Category Archives: romance

Mr. Showoff

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The live CD/DVD release of Richard Thompson’s 1,000 Years of Popular Music show, shot and recorded three years ago, includes 10 of the roughly two dozen songs Thompson performed at Lisner Auditorium Wednesday night. Five-twelfths would be an acceptable, even generous, reply ratio for any tour but this one, wherein he has — What was it? Oh yes: 1,000 Years of Popular Music from which to choose.

My first Richard Thompson show was underwhelming; read all about it in the Paper of Record.  I don’t want to sound like one of those jackholes who goes to a solo-acoustic Bruce Springsteen show and then yells all through because the E Street Band didn’t show up, or the guy who interrupted a moving performance of “Fallen” by Elvis Costello and Steve Nieve at Royce Hall a few years ago to bellow for “Pump It Up.”  But for Thompson to play three or four of his own tunes at the end of the show would not have violated the show’s conceit at all: A guy who even half-fills Lisner is still “popular” in my book, even it he ain’t Nelly Furtado.  And he had time, too.  Minus the 20-minute intermission, Thompson performed for only about an hour and 45 minutes.  Not a short show, but not a long one, either.  Though it sometimes felt that way.

This Just in: Dude Likes Chick, Chick Music, Ireland

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When the Swell Season — essentially Frames frontman Glen Hansard and Czech songstress Markéta Irglová— played U Street’s beautiful Lincoln Theatre last December, they nearly upstaged headliner Damien Rice. But returning to the Lincoln Sunday night, the Swell Season were deservedly the main attraction, riding a wave from the sleeper hit movie Once, wherein Hansard and Irglová basically play less famous versions of themselves, falling in love (kind of) as they wander Dublin composing songs together.

The movie and the duo’s songs share a bittersweet hue, but Sunday’s concert was purely celebratory. Performing in various configurations — Hansard solo, Hansard/ Irglová duo, and as a five-piece with cellist Bertrand Galen, violinist Marja Tuhkanan, and Frames fiddler Colm MacConlomaire — the ensemble conjured up forceful-yet-intimate readings of songs from the Swell Season’s sole album and the Once soundtrack, Frames favorites, and well-chosen covers of songs by Van Morrison, Bob Dylan, and, um, Michelle Shocked. (Don’t snicker. The rave-up of Shocked’s “Fogtown” that closed the main set was one of the evening’s highlights.)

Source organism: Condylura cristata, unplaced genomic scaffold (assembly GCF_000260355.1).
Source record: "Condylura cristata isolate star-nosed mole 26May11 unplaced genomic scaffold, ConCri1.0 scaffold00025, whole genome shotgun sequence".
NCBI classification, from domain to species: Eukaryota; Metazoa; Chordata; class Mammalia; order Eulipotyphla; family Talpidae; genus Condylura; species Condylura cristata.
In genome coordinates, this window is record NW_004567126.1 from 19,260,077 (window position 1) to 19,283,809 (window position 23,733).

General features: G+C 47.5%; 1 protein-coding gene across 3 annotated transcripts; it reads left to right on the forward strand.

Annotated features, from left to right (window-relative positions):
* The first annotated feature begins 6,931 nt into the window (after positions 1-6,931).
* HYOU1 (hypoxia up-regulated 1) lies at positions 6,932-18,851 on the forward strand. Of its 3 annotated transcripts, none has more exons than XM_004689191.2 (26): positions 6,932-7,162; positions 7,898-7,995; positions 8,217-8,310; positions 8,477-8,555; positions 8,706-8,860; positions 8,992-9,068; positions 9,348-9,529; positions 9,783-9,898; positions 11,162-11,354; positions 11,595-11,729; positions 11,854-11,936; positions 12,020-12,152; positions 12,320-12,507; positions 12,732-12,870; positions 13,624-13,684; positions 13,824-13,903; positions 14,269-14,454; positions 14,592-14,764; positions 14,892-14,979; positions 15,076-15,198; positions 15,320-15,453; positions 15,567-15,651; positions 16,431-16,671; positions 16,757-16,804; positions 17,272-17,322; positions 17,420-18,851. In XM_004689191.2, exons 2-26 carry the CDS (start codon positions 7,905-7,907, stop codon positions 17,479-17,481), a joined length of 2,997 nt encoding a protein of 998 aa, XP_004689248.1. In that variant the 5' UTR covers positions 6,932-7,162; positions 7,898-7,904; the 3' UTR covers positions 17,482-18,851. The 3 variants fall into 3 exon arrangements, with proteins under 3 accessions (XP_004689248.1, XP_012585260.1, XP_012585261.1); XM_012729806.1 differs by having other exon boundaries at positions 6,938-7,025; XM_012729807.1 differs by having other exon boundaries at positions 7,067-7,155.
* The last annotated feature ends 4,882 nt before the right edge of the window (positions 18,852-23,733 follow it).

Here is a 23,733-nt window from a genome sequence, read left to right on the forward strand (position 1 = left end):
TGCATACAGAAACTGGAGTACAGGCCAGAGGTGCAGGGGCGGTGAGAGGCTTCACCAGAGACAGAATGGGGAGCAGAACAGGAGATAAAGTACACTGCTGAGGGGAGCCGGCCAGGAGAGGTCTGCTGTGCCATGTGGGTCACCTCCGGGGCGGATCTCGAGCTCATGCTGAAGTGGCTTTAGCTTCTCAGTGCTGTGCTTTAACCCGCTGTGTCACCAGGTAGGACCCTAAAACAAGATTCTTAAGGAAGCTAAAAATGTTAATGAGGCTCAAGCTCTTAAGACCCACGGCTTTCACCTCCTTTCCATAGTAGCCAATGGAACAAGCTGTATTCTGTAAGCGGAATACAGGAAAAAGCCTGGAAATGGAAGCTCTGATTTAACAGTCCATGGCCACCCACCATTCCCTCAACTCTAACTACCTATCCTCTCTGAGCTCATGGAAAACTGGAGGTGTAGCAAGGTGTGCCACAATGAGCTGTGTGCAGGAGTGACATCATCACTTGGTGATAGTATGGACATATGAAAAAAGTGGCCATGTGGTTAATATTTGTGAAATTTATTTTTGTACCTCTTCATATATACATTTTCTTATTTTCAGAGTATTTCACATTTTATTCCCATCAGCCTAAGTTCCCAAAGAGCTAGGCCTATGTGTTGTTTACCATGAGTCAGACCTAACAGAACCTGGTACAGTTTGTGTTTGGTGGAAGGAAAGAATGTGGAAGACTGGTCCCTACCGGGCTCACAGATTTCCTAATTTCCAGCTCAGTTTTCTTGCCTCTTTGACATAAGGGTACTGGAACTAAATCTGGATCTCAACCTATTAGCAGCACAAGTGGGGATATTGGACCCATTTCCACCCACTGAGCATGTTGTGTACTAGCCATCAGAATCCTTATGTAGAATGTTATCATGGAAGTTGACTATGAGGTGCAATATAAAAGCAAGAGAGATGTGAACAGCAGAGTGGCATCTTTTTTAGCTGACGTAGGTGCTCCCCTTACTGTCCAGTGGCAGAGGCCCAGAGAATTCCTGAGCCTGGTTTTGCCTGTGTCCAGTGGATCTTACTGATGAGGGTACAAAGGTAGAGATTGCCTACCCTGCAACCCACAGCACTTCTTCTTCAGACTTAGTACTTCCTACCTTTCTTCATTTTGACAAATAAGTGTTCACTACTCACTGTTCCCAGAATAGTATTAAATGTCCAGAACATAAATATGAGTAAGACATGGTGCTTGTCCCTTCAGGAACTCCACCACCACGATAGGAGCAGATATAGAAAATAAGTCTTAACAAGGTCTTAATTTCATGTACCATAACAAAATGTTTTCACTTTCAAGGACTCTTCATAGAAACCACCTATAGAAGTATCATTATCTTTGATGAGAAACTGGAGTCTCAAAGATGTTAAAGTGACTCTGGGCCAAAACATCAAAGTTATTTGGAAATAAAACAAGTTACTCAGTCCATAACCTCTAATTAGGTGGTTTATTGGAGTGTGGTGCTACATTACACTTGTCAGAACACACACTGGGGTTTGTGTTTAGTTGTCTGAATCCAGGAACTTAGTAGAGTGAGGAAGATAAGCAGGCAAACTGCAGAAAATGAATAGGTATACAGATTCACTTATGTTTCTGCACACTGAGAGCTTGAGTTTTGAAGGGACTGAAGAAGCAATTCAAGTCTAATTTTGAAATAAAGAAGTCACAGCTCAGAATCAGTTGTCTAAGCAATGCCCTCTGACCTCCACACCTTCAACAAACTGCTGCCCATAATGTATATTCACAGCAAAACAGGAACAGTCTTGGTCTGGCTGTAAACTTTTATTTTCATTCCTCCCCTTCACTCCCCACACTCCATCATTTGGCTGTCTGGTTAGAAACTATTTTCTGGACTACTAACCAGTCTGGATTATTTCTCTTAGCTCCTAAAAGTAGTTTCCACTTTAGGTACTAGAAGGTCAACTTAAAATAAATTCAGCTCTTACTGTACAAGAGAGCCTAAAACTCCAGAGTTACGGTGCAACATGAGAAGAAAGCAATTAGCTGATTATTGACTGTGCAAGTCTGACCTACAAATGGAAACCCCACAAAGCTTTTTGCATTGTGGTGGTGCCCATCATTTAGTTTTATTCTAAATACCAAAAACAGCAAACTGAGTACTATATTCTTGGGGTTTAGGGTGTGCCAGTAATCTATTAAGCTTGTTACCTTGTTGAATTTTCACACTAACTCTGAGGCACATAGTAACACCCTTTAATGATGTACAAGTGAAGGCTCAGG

But the lovesick ballads featured prominently in Once — “Falling Slowly,” “When Your Mind’s Made Up,” and the title track —drew the biggest cheers from a rapt audience that mostly stayed quiet enough during the performances let these haunting, fragile compositions resonate.

Onstage as onscreen, Hansard and Irglová’s chemistry is palpable. He’s a furry-faced motormouth who can’t introduce a song without revising himself three times; she’s a no-nonsense siren whose voice ends all debate. But whenever Hansard indulged his cutesy tendencies — joining, for example, the already treacly Frames number “Star Star” with “Pure Imagination” from that deathless “Willy Wonka” movie — you knew the 19-year-old Irglová would have the next song, using her “If You Want Me” to pull the 37-year-old Hansard back from the twee abyss.

Truly, theirs is a match made in Heaven. Okay, Ireland. On this night, it was close enough.

A truncated version of this review appears in today’s Paper of Record.

A(nother) Night of Music and Passion with the Boss

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Just back from Night Two of the Boss’s two-night stand here in Our Nation’s Capitol. I was in a better position tonight, on the floor instead of Section 116 behind the stage, which wasn’t bad either — I actually like seeing the performers’ perspective, that sea of hands and smiling faces. But the sound was much better from in front of the stage, and the band’s overall energy was higher tonight. I thought Night One’s setlist was more interesting, however, featuring the rarely-performed title track from the single most underrated album in the cannon, Tunnel of Love, the still-not-appearing-regularly Magic tune “I’ll Work for Your Love,” and of course the extended encore featuring the uber-rare two-fer of “Growin’ Up” and “Kitty’s Back.”